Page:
“I’m sorry…but I just didn’t know what to say.”

If you’ve ever felt uncomfortable or awkward at a funeral, you’re certainly not the first. After all, attending a funeral is not an everyday event, and it’s not easy to know how to act, or what to say. Helping others deal with a loss is an aspect of human relationships no one ever teaches us, and many people find it difficult to appropriately express their sympathy and support to friends who are feeling the pain of bereavement.

The first step in knowing what to say is understanding the intense emotions your bereaved friends or family members are experiencing. The feelings that accompany a loss are well known, and they include anger, disbelief, guilt, sorrow, and finally acceptance. What you should or should not say and do depends on where they are in this very strong emotional process.

Sometimes, it’s hard to tell. Sometimes, different family members are dealing with widely opposite types of feelings at the same time. Fortunately, there are things you can do and say that are always appropriate, and certain things it is best to never say.

It is most thoughtful to pay a condolence call. Express your sympathy and be sure the bereaved person knows you are there to help in any way possible. You might be able to help with child or pet care, preparing food, or taking phone calls. In many cases the most help you can give is just letting the bereaved family know you are there for them. While condolence calls can be made at the funeral home, it’s proper to visit at almost any time, from the day you hear about the death to several weeks after the funeral.

The safest and most appropriate thing to say is a kind thing or two about the deceased. Use your own words, and try to include some reference to your relationship with the family. The bereaved person may or may not want to talk. If they do, it is normal for them to express their feelings, without really expecting much of a response from you. They may even ask questions that have no answer. Simply listen, and quietly express your understanding and sympathy.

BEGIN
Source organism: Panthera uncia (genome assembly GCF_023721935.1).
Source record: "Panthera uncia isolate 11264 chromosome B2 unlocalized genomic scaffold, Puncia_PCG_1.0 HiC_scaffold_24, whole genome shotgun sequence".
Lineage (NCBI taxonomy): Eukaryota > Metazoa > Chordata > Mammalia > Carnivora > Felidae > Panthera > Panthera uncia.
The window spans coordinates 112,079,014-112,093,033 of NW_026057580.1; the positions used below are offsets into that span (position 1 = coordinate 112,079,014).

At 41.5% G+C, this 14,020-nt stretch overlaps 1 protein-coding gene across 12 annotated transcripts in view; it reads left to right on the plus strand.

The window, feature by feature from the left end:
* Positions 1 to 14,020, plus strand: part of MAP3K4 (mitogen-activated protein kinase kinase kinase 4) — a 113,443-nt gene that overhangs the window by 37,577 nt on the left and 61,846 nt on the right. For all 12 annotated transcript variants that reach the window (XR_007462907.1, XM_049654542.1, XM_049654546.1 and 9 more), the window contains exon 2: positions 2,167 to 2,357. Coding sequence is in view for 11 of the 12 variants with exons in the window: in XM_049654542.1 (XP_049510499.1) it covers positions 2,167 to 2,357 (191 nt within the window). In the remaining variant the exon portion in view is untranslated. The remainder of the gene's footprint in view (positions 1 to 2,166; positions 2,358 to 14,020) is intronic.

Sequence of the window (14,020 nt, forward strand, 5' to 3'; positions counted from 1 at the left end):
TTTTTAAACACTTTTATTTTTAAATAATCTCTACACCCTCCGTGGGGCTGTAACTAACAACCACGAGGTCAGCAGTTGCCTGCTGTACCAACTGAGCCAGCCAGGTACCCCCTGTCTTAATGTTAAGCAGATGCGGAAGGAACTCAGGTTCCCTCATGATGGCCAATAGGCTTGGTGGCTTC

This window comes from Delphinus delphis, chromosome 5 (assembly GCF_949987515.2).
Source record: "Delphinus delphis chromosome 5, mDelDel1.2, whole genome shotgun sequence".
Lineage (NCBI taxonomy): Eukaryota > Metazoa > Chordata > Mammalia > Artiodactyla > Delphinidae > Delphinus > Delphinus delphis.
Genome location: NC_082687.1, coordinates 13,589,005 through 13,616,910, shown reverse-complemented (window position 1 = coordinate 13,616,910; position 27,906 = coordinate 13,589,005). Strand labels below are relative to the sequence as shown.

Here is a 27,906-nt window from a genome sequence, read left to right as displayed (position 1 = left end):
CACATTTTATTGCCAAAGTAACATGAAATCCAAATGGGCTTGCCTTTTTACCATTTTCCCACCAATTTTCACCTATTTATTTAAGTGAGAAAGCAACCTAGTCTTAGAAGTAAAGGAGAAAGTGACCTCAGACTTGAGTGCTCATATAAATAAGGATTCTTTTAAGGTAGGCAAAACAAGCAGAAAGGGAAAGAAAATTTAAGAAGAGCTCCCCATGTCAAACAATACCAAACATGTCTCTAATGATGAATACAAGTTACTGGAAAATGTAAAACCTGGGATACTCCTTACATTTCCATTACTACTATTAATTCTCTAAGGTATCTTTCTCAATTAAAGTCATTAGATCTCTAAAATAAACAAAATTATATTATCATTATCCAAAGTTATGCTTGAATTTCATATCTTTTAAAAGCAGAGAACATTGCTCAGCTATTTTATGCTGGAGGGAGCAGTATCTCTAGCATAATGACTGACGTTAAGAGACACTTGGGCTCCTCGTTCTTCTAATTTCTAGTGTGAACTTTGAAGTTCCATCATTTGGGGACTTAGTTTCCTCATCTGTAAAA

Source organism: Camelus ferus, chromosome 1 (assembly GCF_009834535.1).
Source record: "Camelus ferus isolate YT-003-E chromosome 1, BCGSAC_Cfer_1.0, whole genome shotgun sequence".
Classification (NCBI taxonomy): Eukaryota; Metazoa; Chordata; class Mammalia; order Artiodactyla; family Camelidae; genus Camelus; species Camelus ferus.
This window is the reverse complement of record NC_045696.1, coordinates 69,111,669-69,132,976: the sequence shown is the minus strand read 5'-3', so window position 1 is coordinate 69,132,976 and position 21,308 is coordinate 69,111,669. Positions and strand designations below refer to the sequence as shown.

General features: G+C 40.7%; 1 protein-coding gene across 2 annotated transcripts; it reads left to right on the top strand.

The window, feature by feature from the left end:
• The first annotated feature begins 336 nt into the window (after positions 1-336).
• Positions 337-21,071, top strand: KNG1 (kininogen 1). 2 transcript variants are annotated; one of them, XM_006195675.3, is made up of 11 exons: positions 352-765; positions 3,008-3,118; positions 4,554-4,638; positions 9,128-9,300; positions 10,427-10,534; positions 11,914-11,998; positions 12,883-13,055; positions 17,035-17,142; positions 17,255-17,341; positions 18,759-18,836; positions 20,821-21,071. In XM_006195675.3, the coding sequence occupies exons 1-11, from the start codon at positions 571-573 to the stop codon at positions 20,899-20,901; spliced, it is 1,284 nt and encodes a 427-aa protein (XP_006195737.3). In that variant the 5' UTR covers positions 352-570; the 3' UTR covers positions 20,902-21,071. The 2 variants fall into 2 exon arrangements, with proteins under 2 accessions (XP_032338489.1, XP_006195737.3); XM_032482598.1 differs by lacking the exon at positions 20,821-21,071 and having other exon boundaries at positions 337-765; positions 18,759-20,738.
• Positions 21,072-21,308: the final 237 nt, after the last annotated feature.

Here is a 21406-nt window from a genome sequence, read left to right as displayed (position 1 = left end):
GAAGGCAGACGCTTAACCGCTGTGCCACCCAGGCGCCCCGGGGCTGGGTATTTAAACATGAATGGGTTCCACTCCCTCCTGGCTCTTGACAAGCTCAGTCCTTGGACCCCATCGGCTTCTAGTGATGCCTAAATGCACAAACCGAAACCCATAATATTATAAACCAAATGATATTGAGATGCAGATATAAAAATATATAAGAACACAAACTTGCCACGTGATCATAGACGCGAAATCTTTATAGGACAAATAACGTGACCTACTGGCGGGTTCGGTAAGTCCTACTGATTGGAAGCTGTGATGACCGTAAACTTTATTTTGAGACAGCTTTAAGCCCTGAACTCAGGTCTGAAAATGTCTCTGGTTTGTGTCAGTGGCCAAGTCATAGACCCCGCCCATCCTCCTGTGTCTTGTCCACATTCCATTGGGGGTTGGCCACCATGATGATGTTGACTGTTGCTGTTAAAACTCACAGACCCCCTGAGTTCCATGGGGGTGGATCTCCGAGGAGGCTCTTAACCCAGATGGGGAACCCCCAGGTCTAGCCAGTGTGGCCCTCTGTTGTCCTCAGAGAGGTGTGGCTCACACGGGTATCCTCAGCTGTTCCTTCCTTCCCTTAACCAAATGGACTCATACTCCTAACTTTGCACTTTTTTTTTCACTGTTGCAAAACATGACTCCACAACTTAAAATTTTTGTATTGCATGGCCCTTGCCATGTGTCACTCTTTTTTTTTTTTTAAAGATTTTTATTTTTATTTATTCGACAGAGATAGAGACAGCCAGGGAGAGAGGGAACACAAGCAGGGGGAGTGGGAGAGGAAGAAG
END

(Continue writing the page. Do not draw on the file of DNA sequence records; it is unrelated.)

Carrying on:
When offering your support to a bereaved person, there are things it is best not to say. Avoid asking the cause of death, and avoid giving advice. You may mean well, but at times of great sorrow family members need to make their own decisions. Sometimes, people make comments that are supposed to comfort, but instead diminish the importance of the death. Saying something like, “At least now he’s not suffering any longer,” or “I know exactly how you feel,” is not helpful.

There are many other ways to express your support and sympathy to a bereaved friend or family member. Floral tributes are always welcome, as are memorial gifts to the family’s favorite charity or religious organization. The important thing is to remember that you are there to express your concern, and when you do, your own good judgment and sense of sympathy are your best guides.